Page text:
Homeland Security Today

Coast Guard Trying to ‘Focus Resources’ with Limited Budget, Acting DHS Secretary Tells Congress
By Bridget Johnson

Acting Homeland Security Secretary Chad Wolf said that “the readiness of the Coast Guard continues to be an issue, as it does with all of our service agencies,” but told senators that “when you have a limited budget, you have to focus resources” and lift some programs over others.

At a Tuesday hearing before the Senate Appropriations Subcommittee on Homeland Security to discuss the administration’s fiscal year 2020 budget request, Sen. Tammy Baldwin (D-Wis.) noted that the Coast Guard’s icebreaking fleet in the Great Lakes has declined from 14 to nine vessels over the past 40 years.

“I’ve asked the president to include funding to build a new Great Lakes icebreaker, but all I’ve heard back is that other Coast Guard needs are more important,” Baldwin said. “I would note that in your opening statement you equated economic security and national security. The Coast Guard’s fiscal year ’21 request includes no funding for this new icebreaker.”

Wolf said he has spoken with Coast Guard Commandant Adm. Karl Schultz about the service’s icebreaker capabilities, and the USCG has “a number of priorities.”

“Several of their priorities, as I mentioned, is that polar security cutter, which would be the second one, as well as their offshore patrol cutter, which really will become the backbone of what the Coast Guard does,” he said. “Those continue to be the priorities for the Coast Guard. Those are high capital investments.”

As far as Great Lakes icebreaking capability, Wolf said Schultz “feels comfortable where they sit today; obviously the Mackinaw, but then they have a number of smaller vessels that provide some capability as well – but we’ll continue to have that dialogue. You know, limited resources. We have to prioritize.”

Speaking broadly about the service’s contributions to homeland security, Wolf stressed that Coast Guard cutters are providing interdiction capability both in the Caribbean and the Eastern Pacific. “And so it’s using intelligence that we gather from a number of different agencies, but it’s Coast Guard men and women on ships, in the air, as well as CBP assets, as well, that are providing that interdiction of all the illicit drugs coming from South America on a daily basis,” he said. “They have a law enforcement mission… that’s a little different from DoD’s mission, and so they are a natural partner to our DoD assets, looking to protect the homeland.”

“How has the department prioritized the Coast Guard’s counter-drug and border security missions versus the demand signal for Coast Guard’s assets in support of the combatant commanders?” asked Sen. Cindy Hyde-Smith (R-Miss.).

“It’s a delicate balance that the commandant has to do every week and every month,” Wolf replied, adding that “the Coast Guard is happy to provide support to DoD and serve along them in the Indo-Pacific, Middle East, and elsewhere.”

“When we had issues flare up in Iraq and Iran at the beginning of the year we had Coast Guard men and women deployed there in support of DoD as well. So it’s a balance. They certainly have to do their maritime mission here in the states, here in the homeland, their drug interdiction capabilities. They have many missions, but we’re happy to support and serve alongside DoD professionals overseas, as well.”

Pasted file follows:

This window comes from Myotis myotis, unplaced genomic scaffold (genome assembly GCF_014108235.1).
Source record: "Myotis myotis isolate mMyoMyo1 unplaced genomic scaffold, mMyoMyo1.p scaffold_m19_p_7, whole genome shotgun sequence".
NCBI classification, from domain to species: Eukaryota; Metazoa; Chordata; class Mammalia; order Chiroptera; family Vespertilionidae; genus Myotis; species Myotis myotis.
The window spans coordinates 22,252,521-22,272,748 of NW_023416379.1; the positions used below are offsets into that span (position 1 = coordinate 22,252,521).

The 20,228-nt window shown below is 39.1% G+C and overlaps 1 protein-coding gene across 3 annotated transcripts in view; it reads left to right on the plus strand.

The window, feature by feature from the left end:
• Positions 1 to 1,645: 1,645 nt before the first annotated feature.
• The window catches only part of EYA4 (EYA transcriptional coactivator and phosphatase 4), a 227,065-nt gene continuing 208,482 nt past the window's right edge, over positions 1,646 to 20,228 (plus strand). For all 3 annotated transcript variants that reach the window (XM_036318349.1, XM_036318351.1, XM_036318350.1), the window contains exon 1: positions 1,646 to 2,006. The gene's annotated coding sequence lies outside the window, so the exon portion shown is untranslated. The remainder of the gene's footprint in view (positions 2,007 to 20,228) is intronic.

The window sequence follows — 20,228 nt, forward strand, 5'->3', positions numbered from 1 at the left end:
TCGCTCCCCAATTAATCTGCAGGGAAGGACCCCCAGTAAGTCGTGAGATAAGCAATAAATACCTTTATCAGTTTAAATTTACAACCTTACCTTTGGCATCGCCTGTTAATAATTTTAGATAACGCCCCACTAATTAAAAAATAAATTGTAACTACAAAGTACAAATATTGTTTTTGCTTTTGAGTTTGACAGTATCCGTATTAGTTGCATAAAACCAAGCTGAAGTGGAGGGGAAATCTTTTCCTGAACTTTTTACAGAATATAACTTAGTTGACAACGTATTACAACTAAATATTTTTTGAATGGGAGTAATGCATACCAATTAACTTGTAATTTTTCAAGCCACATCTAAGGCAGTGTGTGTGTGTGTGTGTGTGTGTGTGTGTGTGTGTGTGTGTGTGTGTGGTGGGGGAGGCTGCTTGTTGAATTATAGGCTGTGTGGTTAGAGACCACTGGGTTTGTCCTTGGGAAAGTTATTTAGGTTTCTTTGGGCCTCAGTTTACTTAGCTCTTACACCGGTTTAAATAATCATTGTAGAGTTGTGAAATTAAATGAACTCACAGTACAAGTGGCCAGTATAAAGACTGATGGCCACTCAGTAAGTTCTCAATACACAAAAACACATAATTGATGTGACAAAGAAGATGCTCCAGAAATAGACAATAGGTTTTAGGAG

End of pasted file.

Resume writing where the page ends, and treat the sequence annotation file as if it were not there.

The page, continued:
Testifying on Wednesday before the House Appropriations Subcommittee on Homeland Security, Wolf noted that “if you put the outline of the U.S. on the Eastern Pacific and the Caribbean that is what Coast Guard patrols with a handful of ships — and we will continue to do that, but it is a very challenging task.”

“I will also say that is just one part of it. Obviously when they interdict the drugs it’s critically important but it is also the investigators that are then talking to those individuals, gleaning information, trying to bring them on as sources and the like to again get at the issue, at the source,” he said.

“Removing these drugs before they make it into Mexico is vitally important,” said Rep. Steven Palazzo (R-Miss.), expressing disappointment that the president’s budget request removed funds for a 12th national security cutter and froze the fast response cutters. “Once it makes it into Mexico it is pretty much in America and, you know, I think we can afford to fund these Coast Guard assets more because these drugs are destroying our communities, they are destabilizing the countries in South and Central America, probably leading to the mass migration that we are seeing at our southern border, and it is being driven by transnational criminal organizations.”

Wolf vowed to “continue to work with the commandant” and “obviously they still very much believe in the national security cutter and the mission that they have, so it is a budget like any other budget where there are trade-offs that have to be made.”

“So we want to make sure that they have capability in the polar region as well as the new offshore patrol cutter capability, but we will continue to work with Congress on what the right priorities are going forward,” he said.